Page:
In their 10th year of friendship, best friends Lauren Orson ’17 and Emily Honl ’17 have felt the “call to nursing” – and know it’s what they are meant to do.
Before they headed off to begin their nursing careers, we asked them a few questions about their experiences rooming together on campus, adventures traveling abroad and what it was like working with real patients during their nursing co-op at Sanford.
What led you to become interested in nursing before college?
Lauren: I was always drawn to medicine because my dad is a surgeon and my mom and grandma were both nurses. In high school, I was a flower delivery volunteer at a hospital in Fargo and eventually I knew I wanted to help people in some way – either through nursing or medicine. I chose nursing because it allowed me to start helping people sooner than if I would have continued through med school.
Emily: My mom went to nursing school and med school and I have always looked up to her. Also, in high school I was always drawn to the sciences and did very well in those courses. That’s what got me thinking that I should go that route. I knew I liked science and people. I felt like I had the certain qualities that made me fit to be a nurse. Before college, Lauren and I both had no experience being CNAs, which is quite uncommon coming into college, but it worked out just fine.
Why did you choose to stay in the F-M area and pursue nursing at Concordia?
Lauren: Since I grew up in Fargo-Moorhead, I became aware of Concordia’s great nursing program. Also, I knew I wanted to stay close to home after college. Both Sanford and Essentia have such good reputations for my field of work and I love that this city is growing immensely. My parents always said, “I want you to do whatever your heart wants you to do” and so I chose Concordia nursing.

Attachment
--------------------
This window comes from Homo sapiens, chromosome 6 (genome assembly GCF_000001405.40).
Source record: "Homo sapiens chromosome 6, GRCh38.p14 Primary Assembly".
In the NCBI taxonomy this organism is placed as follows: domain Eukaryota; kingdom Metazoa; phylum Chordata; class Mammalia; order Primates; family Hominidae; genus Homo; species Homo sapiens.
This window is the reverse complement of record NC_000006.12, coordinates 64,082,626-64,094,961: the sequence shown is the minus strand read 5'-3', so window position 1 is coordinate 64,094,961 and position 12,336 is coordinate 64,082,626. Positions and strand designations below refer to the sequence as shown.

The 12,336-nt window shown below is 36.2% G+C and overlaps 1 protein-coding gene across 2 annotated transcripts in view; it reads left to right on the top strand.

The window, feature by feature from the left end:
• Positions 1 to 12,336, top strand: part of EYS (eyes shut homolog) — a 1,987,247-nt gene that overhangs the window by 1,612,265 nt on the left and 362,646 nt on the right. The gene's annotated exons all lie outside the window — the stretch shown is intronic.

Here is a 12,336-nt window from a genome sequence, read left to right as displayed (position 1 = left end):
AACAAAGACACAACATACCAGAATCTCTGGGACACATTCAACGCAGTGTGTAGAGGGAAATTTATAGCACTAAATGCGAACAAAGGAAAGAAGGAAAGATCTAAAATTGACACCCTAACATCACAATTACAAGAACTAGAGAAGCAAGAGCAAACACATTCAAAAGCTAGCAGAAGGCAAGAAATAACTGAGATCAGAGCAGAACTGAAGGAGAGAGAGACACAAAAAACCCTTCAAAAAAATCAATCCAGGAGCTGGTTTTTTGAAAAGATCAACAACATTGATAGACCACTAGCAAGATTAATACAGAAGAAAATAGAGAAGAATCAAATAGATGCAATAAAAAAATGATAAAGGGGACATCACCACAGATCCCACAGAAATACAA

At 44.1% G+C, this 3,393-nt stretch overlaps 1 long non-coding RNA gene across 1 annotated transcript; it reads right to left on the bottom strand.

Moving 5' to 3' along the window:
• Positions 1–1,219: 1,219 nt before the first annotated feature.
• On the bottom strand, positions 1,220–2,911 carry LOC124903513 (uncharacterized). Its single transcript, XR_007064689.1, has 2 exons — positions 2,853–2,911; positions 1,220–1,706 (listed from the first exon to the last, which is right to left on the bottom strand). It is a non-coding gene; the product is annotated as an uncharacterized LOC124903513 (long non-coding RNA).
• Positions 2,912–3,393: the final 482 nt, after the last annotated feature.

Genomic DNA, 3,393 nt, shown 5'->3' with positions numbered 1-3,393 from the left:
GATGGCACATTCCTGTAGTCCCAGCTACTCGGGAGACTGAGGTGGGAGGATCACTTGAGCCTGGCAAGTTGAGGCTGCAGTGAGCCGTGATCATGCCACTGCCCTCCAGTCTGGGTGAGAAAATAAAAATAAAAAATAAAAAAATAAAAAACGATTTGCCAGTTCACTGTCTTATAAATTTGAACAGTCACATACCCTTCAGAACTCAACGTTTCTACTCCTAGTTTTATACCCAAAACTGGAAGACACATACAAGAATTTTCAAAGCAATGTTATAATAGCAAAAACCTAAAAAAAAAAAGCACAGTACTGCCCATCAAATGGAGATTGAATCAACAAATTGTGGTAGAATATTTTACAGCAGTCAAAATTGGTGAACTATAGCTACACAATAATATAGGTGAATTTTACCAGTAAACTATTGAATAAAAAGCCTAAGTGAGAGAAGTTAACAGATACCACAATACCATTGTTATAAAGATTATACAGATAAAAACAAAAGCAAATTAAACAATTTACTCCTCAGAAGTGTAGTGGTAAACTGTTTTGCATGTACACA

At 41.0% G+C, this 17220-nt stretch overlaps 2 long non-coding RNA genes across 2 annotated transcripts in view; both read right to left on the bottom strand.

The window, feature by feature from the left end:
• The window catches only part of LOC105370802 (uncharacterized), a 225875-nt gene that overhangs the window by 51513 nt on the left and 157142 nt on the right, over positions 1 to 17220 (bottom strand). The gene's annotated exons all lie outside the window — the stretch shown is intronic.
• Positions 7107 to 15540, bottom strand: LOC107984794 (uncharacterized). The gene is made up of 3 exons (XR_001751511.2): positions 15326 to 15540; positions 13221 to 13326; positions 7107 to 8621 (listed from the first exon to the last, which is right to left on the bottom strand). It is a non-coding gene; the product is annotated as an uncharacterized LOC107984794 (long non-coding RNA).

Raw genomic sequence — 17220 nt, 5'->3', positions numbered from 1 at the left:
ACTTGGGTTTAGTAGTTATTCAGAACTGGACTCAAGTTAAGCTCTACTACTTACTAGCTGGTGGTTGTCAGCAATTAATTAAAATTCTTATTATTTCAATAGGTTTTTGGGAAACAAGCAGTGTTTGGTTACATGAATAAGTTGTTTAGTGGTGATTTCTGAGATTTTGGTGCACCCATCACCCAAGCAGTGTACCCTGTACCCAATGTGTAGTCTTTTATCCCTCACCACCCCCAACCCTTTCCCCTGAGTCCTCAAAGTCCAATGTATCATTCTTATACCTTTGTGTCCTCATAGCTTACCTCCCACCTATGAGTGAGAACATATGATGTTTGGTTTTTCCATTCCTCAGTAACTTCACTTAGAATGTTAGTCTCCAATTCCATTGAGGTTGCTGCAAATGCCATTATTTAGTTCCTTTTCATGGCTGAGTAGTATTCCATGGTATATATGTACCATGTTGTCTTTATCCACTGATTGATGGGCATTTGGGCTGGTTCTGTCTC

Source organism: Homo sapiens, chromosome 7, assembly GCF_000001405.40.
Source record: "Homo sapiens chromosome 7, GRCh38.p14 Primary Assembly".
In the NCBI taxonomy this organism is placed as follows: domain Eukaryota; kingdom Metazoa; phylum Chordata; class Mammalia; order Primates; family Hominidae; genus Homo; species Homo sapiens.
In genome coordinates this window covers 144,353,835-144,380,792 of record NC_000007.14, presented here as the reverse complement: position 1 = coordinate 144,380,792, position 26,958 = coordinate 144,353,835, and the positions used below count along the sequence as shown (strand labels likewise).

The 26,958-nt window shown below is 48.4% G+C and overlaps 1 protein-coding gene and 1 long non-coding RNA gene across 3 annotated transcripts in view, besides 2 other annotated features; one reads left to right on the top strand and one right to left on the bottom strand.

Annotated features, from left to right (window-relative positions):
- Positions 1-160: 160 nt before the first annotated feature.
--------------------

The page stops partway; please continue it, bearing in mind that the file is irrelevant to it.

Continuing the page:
Emily: I chose to go to Concordia because of the reputation of the program and the near guarantee that I could be done in four years. After I had a great tour, I felt like I would get the attention that I needed when going through such a challenging program.
Did you study abroad?
Lauren: We both went to Santorini, Greece. We didn’t know if it was going to be possible to fit time abroad into our college experience, but you can definitely fit it in earlier in the nursing major. The May Seminar opportunity was a nice break and an opportunity to meet new people right before you gear up to start the nursing major. We were exposed to different cultures and diversity and learned how to communicate with new people. We also made some of our best friends through this experience!
Emily: I also went on a May Seminar for community health nursing to Tanzania. We did clinicals in the hospital. We organized health teaching courses: hand washing, oral hygiene and emotional health for 6- to 15-year-olds in the school system. It was an eye-opening experience seeing how cultural differences affect health practices. In Tanzania, doctors and nurses play a very different role, and there is a greater emphasis on the family to take care of the sick.
What other kinds of real-world experience did you gain in the nursing program?
Lauren: We both completed the Sanford Nursing Co-op. For this co-op, we had to apply and went through a full panel interview competing against a lot of other applicants from all over. More than a hundred applied and only half of the applicants made it. After we were accepted, we got to choose which part of the hospital we wanted to work in. During the co-op, you get to follow a nurse and you receive a lot of hands-on experience. As the summer went on, we gained more and more responsibility. I worked in the day unit usually 5 a.m. to 1 p.m. helping get ready for procedures. At the beginning, we watched the nurse work with patients. By the end of the summer, they were watching us. It was so cool. Eventually my nurse would take one patient and I would take five. She would say, “You know what you’re doing! Just go do it!”